Friday, July 13, 2018

Quarter Turn vs. Linear Industrial Valves

Linear valve
Linear control valve (Masoneilan)
Different types of valves are designed and applied for different roles in the process control. Linear valves and quarter-turn valves are two different types of valves utilized throughout industry to regulate and control fluid flow. Their design and construction reflect the intent of the valves application, with each being suited for a different class of use.

All valves operate by providing control of the position of an internal structure that impedes fluid passage to some degree. Generally, fluid flow at the valve can be characterized as one of three conditions, unrestricted (valve fully open), stopped (valve fully closed), and throttled (valve partially open). Process operational requirements will dictate whether just two (fully open and fully closed) or all three of those conditions will be needed. Many aspects of the fluid, the process, and the surrounding environment come into play when making an appropriate valve selection. Not always an easy task.
solenoid valve
Solenoid valves are
a type of linear valve.

Linear valves are generally characterized by their straight line motion that is used to position the valve plug, disc, diaphragm or other flow controlling element. The shape, size, and arrangement of the linear valve trim is generally intended to empower the operator with a range of flow through the valve. Through its positioning, the linear valve is able to regulate fluid flow at a slower, but more accurate rate. The valves can move a disk or a plug into an orifice, or push a flexible material, such as a diaphragm, into the flow passage. Gate valves and globe valves are common examples of linear motion valves. A solenoid valve also acts as a specialized type of linear valve. Linear valves are best applied as flow controllers, and are often suited for frequent operation and repositioning.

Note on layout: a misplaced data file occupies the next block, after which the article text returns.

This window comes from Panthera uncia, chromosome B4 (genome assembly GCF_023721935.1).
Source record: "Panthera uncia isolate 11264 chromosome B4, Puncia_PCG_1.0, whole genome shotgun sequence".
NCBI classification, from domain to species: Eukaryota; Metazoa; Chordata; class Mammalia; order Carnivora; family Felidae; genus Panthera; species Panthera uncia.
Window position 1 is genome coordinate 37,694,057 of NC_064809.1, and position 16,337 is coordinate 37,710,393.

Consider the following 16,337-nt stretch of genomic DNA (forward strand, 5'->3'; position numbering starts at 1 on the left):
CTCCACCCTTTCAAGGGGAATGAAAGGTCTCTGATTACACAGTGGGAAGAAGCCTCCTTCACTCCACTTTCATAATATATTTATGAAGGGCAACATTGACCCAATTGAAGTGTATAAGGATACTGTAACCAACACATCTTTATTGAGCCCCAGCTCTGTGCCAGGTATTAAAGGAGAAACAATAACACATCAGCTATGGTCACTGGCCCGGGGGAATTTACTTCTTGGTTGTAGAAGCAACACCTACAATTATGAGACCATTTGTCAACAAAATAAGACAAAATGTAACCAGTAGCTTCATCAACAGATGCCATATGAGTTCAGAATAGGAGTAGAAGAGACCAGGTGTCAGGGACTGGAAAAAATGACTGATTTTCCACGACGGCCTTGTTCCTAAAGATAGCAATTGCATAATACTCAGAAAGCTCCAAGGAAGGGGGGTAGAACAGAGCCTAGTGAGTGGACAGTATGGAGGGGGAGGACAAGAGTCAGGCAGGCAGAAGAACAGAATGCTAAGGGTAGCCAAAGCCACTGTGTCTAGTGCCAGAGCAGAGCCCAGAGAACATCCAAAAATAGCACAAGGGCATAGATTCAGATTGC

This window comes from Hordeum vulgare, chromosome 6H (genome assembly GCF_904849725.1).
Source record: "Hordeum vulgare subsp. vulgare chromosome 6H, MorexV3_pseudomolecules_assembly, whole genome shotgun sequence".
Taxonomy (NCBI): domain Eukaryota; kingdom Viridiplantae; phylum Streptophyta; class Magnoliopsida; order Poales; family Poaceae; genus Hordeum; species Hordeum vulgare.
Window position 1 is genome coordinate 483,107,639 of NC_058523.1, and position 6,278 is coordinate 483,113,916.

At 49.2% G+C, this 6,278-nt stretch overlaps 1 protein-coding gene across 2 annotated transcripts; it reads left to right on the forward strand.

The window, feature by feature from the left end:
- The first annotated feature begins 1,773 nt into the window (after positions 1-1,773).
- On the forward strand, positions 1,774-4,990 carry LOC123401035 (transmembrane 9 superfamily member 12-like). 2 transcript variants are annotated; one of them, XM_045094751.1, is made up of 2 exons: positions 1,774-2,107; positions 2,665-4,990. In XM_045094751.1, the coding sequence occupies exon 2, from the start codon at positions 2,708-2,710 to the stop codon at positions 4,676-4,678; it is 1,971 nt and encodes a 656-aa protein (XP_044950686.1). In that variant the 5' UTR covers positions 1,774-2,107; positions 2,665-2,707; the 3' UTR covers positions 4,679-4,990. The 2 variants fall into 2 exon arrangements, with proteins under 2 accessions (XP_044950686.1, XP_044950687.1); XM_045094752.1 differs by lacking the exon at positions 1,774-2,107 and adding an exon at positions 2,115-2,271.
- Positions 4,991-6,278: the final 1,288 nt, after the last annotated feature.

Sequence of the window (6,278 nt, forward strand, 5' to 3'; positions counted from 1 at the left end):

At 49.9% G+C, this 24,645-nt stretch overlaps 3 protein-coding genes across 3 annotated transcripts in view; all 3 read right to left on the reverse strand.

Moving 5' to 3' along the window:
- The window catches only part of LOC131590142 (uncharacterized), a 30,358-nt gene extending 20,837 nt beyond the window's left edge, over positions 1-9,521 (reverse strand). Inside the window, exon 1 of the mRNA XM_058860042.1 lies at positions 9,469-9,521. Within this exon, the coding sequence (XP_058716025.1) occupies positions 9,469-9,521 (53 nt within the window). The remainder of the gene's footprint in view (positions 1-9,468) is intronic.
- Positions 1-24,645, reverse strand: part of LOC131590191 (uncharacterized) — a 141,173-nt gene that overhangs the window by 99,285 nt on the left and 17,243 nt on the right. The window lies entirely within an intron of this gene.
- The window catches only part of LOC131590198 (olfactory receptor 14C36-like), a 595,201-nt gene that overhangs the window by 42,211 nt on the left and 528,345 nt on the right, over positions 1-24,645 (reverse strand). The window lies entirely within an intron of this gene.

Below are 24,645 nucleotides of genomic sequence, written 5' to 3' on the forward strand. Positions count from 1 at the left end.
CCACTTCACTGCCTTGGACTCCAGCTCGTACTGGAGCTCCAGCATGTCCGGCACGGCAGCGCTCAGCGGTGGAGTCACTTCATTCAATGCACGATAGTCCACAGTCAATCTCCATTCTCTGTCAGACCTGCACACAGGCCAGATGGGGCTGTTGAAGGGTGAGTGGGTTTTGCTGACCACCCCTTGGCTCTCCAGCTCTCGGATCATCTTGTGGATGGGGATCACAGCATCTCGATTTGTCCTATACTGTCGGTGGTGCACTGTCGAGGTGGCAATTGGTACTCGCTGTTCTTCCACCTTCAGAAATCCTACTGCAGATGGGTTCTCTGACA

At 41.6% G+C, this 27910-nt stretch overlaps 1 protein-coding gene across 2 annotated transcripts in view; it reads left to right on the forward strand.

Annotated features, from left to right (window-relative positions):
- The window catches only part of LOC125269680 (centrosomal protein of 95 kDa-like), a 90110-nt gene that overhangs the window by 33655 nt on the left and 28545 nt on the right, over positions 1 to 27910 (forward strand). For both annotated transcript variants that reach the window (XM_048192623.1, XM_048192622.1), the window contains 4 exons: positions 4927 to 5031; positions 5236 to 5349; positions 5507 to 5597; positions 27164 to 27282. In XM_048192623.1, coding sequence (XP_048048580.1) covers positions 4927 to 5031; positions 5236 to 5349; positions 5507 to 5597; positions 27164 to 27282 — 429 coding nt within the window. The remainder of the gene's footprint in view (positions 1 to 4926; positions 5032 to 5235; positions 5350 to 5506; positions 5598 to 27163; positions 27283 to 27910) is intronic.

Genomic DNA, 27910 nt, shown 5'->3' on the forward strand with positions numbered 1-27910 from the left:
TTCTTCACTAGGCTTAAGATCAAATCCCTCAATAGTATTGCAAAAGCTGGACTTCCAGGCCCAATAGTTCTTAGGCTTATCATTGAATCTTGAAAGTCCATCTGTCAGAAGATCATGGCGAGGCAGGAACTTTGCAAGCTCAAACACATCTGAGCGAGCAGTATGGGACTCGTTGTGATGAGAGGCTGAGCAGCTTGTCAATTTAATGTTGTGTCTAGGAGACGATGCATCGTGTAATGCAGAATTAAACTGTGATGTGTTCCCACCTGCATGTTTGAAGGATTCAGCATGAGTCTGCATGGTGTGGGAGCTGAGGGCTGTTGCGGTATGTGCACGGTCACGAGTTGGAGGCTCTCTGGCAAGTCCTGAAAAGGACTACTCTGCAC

Quarter turn valve
Ball valves are examples
of quarter turn valves.
Quarter turn valves traverse from fully open to fully closed by a 90 degree rotation of a shaft connected to the controlling element. Their comparatively simple operation allows for a design that is rugged and compact. One distinction of the quarter turn valves is their ability to quickly reposition from open to closed positions. Torque requirements to operate the valves are generally low to moderate. Ball and butterfly valves are examples of quarter turn valves.

Depending on the specific scenario, linear valves and quarter-turn valves are optimal choices for particular process environments. The accuracy of the linear valve and its ability to move in a linear fashion as opposed to a quarter-turn comes coupled with easy maintenance and decreased likelihood of cavitation. Both valve types enjoy widespread use and should generally not be viewed as competing designs for the same application. Each has a range of applications where it excels.

Contact Classic Controls for any industrial valve requirement by visiting or by calling 863-644-3642.